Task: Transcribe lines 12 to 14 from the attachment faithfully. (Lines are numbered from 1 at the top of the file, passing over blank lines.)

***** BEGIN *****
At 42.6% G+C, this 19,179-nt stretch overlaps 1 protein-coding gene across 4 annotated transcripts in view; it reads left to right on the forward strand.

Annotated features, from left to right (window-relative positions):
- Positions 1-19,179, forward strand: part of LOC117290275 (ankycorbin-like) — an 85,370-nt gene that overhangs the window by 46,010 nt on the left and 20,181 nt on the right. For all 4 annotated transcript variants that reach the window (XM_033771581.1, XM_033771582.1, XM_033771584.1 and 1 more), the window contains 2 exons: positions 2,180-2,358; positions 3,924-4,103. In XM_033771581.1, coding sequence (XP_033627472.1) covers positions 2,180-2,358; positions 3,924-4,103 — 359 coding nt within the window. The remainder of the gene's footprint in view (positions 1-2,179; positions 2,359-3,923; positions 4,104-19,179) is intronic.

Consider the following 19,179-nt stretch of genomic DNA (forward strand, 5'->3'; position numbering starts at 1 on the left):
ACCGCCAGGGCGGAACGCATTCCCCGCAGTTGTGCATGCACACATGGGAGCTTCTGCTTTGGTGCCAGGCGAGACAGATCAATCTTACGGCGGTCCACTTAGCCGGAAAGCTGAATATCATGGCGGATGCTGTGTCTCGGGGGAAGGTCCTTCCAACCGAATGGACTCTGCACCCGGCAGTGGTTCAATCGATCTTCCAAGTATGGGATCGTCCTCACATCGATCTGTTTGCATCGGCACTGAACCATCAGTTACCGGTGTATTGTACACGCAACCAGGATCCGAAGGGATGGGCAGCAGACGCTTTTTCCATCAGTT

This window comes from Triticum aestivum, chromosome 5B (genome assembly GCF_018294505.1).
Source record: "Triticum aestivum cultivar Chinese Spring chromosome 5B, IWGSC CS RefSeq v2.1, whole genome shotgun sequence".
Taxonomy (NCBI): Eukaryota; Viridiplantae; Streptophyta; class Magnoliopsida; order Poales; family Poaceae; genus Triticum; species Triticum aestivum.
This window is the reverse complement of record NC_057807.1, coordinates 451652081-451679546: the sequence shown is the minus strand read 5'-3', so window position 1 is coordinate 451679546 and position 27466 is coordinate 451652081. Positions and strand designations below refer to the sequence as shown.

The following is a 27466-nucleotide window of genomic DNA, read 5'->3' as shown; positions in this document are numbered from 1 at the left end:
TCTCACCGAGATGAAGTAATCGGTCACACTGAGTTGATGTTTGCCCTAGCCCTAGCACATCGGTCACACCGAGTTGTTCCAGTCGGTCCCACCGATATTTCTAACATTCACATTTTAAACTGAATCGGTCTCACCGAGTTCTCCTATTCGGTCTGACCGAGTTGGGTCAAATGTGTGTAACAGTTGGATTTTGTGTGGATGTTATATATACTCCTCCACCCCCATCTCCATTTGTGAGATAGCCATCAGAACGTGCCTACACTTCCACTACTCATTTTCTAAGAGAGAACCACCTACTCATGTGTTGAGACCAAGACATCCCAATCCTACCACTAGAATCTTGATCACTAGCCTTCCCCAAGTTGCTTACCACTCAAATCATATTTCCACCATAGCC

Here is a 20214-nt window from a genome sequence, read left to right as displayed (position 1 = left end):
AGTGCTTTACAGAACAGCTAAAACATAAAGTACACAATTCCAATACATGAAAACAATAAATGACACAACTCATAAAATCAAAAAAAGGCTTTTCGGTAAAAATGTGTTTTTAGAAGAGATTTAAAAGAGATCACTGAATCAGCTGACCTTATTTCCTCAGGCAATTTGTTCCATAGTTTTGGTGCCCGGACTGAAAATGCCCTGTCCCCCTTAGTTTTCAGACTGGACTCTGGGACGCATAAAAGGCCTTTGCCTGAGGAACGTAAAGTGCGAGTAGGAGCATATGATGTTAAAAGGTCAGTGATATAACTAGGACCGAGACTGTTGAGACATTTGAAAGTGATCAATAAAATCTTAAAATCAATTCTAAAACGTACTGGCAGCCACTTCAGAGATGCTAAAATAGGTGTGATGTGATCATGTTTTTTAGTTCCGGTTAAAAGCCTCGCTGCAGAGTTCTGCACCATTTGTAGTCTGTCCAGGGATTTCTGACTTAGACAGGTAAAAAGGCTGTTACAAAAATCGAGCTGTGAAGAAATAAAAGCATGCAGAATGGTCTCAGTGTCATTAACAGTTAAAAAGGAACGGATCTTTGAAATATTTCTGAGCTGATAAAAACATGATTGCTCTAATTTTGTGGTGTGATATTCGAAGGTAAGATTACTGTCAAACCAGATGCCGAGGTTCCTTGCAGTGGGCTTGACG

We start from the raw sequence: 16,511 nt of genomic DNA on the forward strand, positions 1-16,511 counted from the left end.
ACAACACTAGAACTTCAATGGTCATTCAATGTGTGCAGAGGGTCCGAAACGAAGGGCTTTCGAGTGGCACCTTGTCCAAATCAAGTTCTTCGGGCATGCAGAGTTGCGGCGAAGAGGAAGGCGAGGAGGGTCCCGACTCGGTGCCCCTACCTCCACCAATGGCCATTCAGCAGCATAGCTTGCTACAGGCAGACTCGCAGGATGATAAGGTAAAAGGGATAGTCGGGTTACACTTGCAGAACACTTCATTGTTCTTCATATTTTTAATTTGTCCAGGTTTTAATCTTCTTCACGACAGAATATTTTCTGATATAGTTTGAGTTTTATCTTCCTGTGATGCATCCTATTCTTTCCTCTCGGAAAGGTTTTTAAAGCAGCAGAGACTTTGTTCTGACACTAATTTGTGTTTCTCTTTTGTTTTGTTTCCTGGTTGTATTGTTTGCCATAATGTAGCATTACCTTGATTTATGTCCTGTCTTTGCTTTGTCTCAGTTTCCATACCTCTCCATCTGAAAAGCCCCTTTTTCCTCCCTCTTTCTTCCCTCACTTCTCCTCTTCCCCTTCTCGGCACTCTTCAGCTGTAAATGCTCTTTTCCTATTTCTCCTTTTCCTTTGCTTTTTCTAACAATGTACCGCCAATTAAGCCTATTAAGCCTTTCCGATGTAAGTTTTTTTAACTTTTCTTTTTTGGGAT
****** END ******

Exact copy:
Here is a 20214-nt window from a genome sequence, read left to right as displayed (position 1 = left end):
AGTGCTTTACAGAACAGCTAAAACATAAAGTACACAATTCCAATACATGAAAACAATAAATGACACAACTCATAAAATCAAAAAAAGGCTTTTCGGTAAAAATGTGTTTTTAGAAGAGATTTAAAAGAGATCACTGAATCAGCTGACCTTATTTCCTCAGGCAATTTGTTCCATAGTTTTGGTGCCCGGACTGAAAATGCCCTGTCCCCCTTAGTTTTCAGACTGGACTCTGGGACGCATAAAAGGCCTTTGCCTGAGGAACGTAAAGTGCGAGTAGGAGCATATGATGTTAAAAGGTCAGTGATATAACTAGGACCGAGACTGTTGAGACATTTGAAAGTGATCAATAAAATCTTAAAATCAATTCTAAAACGTACTGGCAGCCACTTCAGAGATGCTAAAATAGGTGTGATGTGATCATGTTTTTTAGTTCCGGTTAAAAGCCTCGCTGCAGAGTTCTGCACCATTTGTAGTCTGTCCAGGGATTTCTGACTTAGACAGGTAAAAAGGCTGTTACAAAAATCGAGCTGTGAAGAAATAAAAGCATGCAGAATGGTCTCAGTGTCATTAACAGTTAAAAAGGAACGGATCTTTGAAATATTTCTGAGCTGATAAAAACATGATTGCTCTAATTTTGTGGTGTGATATTCGAAGGTAAGATTACTGTCAAACCAGATGCCGAGGTTCCTTGCAGTGGGCTTGACG

We start from the raw sequence: 16,511 nt of genomic DNA on the forward strand, positions 1-16,511 counted from the left end.